Source: Texas Monthly Texas Monthly

Immunology 101 Series: The Process of Making Safe and Effective Vaccines

Mar 17 2020

As you may know from reading the first Immunology 101 Series post, vaccines train our immune systems to recognize and respond quickly to infection to keep us healthy. Reading the second Immunology 101 Series post, you learned that there are several different forms of vaccines, each created to produce the most effective vaccine possible based on the unique properties of each type of pathogen. In this post you will learn about the process of vaccine development. The process is lengthy and rigorous, just as it should be to prove that the end product is safe and effective!

Source: Team Vaccine Blog Team Vaccine Blog

Race, insurance status linked to lower cancer survival

Mar 17 2020

Nonwhite, uninsured patients with clinically favorable human papillomavirus (HPV)-associated squamous cell carcinoma of the head and neck (SCCHN) have higher mortality than their white peers, according to a study published in the February issue of the Journal of the National Comprehensive Cancer Network. Luke R.G. Pike, M.D., from Massachusetts General Hospital in Boston, and colleagues used a custom Surveillance, Epidemiology, and End Results database to analyze 4,735 patients with nonmetastatic SCCHN and known HPV status who were diagnosed between 2013 and 2014. The authors performed a multivariable logistic regression analysis to identify associations between patient characteristics and HPV status and cancer-specific mortality (CSM).

Source: Medical Xpress

Polio Epidemic Offers Guidance For Getting Through COVID-19

Mar 16 2020

Clues on how to fight the coronavirus lie within history’s past epidemics, including devastating outbreaks of polio. A vaccine was developed in 1955, the same year thousands were infected by the polio virus — including Here & Now host Robin Young and her siblings. In some states, 50 new cases popped up each day.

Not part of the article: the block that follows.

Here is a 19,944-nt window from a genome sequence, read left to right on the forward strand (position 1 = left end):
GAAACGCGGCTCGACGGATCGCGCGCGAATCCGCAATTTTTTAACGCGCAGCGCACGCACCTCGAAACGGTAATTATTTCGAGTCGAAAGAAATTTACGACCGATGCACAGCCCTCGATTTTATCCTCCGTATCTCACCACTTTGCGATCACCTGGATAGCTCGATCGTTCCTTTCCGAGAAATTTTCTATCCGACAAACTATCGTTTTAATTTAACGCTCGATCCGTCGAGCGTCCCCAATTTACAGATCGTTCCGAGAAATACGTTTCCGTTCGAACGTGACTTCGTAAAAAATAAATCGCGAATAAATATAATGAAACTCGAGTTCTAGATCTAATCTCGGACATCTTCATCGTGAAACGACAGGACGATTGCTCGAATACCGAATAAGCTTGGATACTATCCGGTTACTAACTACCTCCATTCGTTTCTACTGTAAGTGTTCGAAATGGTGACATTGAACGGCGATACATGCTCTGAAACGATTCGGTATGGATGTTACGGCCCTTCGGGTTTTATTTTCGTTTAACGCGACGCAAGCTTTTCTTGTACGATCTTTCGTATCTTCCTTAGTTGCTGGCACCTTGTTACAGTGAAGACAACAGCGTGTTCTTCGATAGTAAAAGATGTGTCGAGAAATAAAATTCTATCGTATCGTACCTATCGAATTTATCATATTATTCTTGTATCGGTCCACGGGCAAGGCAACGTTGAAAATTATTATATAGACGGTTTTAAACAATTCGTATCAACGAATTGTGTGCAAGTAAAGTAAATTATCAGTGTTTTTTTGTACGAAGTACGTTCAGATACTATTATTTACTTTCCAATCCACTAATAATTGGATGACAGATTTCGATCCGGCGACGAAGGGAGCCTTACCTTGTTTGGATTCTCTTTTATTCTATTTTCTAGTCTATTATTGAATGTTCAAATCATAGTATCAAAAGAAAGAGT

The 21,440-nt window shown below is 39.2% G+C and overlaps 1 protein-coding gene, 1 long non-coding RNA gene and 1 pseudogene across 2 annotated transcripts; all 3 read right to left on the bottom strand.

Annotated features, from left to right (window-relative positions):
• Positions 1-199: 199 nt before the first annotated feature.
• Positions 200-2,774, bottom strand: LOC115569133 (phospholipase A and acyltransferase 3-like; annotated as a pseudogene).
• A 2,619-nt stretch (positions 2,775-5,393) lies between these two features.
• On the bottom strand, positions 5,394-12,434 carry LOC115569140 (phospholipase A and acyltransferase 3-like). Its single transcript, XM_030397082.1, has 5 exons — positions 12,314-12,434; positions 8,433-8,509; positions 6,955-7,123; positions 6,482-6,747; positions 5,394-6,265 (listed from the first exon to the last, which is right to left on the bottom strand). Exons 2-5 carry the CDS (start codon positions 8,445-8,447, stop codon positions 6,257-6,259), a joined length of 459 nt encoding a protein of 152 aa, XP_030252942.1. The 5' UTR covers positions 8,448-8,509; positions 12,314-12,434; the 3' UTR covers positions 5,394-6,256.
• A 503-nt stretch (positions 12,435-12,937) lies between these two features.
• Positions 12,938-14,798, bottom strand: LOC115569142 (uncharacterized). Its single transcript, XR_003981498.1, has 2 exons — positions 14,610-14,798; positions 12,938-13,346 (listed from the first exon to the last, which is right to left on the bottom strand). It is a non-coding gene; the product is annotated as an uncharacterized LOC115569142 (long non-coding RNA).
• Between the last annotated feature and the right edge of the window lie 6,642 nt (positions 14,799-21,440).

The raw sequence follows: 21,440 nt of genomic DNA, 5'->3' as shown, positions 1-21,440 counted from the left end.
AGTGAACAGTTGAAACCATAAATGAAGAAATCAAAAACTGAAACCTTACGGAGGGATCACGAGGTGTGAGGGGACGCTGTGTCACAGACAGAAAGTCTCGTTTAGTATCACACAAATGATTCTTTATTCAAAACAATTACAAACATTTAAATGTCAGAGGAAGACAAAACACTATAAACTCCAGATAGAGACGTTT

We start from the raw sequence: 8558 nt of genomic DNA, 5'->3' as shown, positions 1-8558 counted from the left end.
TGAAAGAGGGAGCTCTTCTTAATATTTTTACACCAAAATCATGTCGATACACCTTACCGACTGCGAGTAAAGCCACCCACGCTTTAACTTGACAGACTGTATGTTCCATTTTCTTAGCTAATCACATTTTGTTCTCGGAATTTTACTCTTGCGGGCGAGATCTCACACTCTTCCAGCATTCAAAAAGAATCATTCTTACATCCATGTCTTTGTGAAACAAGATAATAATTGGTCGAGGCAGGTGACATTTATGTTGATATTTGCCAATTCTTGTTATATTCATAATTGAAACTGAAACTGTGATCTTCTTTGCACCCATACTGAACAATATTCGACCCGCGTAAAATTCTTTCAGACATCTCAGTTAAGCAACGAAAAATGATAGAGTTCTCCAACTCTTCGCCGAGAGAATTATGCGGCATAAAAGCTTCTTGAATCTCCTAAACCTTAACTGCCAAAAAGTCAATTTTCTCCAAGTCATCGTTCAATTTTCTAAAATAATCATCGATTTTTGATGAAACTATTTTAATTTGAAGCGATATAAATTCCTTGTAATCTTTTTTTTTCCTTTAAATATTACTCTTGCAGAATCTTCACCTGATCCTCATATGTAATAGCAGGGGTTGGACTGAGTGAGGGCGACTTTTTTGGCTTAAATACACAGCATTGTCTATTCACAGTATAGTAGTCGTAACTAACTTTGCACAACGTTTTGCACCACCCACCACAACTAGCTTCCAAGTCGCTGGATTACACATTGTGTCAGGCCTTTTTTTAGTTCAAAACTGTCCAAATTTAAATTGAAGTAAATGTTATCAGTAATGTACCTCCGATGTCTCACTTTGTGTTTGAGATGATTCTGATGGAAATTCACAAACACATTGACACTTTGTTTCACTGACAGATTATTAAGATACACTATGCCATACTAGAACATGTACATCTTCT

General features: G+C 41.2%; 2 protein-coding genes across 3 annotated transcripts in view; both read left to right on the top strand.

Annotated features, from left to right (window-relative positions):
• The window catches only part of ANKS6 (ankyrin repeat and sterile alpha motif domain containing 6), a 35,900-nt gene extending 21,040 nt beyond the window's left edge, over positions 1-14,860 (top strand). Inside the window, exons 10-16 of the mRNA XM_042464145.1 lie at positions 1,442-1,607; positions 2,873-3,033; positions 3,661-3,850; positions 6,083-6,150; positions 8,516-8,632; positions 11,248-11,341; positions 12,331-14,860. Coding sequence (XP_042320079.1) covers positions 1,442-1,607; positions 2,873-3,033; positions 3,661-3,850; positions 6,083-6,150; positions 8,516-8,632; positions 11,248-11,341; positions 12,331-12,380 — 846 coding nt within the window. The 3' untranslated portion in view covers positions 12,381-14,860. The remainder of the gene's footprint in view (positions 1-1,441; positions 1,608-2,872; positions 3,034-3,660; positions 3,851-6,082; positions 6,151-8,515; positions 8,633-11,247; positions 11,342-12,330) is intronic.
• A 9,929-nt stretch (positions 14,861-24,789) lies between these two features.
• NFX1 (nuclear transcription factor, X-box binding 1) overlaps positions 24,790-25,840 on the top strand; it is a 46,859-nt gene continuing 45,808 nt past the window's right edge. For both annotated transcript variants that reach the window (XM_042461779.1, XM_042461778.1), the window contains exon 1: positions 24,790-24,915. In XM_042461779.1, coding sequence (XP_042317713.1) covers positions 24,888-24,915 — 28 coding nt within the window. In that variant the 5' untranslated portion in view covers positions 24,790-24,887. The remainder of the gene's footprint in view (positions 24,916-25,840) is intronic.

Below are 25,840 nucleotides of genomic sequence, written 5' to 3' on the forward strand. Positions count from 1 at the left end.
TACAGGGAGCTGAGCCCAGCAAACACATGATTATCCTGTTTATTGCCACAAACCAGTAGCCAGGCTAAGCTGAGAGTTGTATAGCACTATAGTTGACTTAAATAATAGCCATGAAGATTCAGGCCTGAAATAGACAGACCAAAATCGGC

Source: WBUR

Coronavirus In Colorado: Top Doctor At Denver Health Medical On Vaccine: ‘Harder Than We Think’

Mar 16 2020

​Denver Health Medical Center, like a lot of hospitals is faced with planning right now for potentially being swamped with sick people from the coronavirus. Already, some hospitals in the nation are setting up tents for people seeking testing and treatment. “We are looking at setting up alternative care sites. Mostly for the assessment of fever and respiratory illness and the large number of people seeking evaluation for those symptoms,” said Dr. Connie Price, chief medical officer at Denver Health Medical Center. The problem for the hospital as for many health care sites, is testing kits.

Source: CBS Denver CBS Denver

When Promoting Knowledge Makes You a Target

Mar 16 2020

Online harassment is a serious, widespread, and growing issue that can affect anyone from all walks of life. According to the Pew Research Center, roughly four in 10 Americans have personally experienced online harassment and 62 percent consider it to be a major problem. Increasingly, both academics and health professionals are finding themselves to be the recipients of online harassment for their advocacy of established lines of research and evidence-based health care. Those in particular disciplines and areas of study are especially at risk, such as scientists who study vaccine safety and climate change, as well as psychiatrists and health professionals who promote evidence-based medicine.

Source: Scientific American Scientific American